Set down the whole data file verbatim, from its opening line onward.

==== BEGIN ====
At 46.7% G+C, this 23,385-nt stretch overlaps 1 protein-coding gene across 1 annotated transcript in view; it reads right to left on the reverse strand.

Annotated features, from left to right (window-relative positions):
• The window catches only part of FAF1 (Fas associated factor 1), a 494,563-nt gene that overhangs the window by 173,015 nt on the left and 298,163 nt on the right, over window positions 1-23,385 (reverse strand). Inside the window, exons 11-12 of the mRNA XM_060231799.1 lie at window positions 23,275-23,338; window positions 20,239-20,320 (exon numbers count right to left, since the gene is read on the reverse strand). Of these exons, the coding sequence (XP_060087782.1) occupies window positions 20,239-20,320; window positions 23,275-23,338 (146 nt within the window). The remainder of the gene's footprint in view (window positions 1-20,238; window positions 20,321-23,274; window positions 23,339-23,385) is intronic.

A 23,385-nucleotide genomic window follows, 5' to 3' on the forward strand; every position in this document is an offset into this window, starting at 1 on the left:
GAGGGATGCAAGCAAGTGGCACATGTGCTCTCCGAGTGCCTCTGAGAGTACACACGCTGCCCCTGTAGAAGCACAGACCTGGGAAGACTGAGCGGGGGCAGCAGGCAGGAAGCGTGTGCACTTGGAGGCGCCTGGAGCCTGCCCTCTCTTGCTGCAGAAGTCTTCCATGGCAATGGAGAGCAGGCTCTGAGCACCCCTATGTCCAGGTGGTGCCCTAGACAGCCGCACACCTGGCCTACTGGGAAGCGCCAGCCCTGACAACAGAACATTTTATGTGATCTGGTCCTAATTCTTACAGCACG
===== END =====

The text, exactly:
At 46.7% G+C, this 23,385-nt stretch overlaps 1 protein-coding gene across 1 annotated transcript in view; it reads right to left on the reverse strand.

Annotated features, from left to right (window-relative positions):
• The window catches only part of FAF1 (Fas associated factor 1), a 494,563-nt gene that overhangs the window by 173,015 nt on the left and 298,163 nt on the right, over window positions 1-23,385 (reverse strand). Inside the window, exons 11-12 of the mRNA XM_060231799.1 lie at window positions 23,275-23,338; window positions 20,239-20,320 (exon numbers count right to left, since the gene is read on the reverse strand). Of these exons, the coding sequence (XP_060087782.1) occupies window positions 20,239-20,320; window positions 23,275-23,338 (146 nt within the window). The remainder of the gene's footprint in view (window positions 1-20,238; window positions 20,321-23,274; window positions 23,339-23,385) is intronic.

A 23,385-nucleotide genomic window follows, 5' to 3' on the forward strand; every position in this document is an offset into this window, starting at 1 on the left:
GAGGGATGCAAGCAAGTGGCACATGTGCTCTCCGAGTGCCTCTGAGAGTACACACGCTGCCCCTGTAGAAGCACAGACCTGGGAAGACTGAGCGGGGGCAGCAGGCAGGAAGCGTGTGCACTTGGAGGCGCCTGGAGCCTGCCCTCTCTTGCTGCAGAAGTCTTCCATGGCAATGGAGAGCAGGCTCTGAGCACCCCTATGTCCAGGTGGTGCCCTAGACAGCCGCACACCTGGCCTACTGGGAAGCGCCAGCCCTGACAACAGAACATTTTATGTGATCTGGTCCTAATTCTTACAGCACG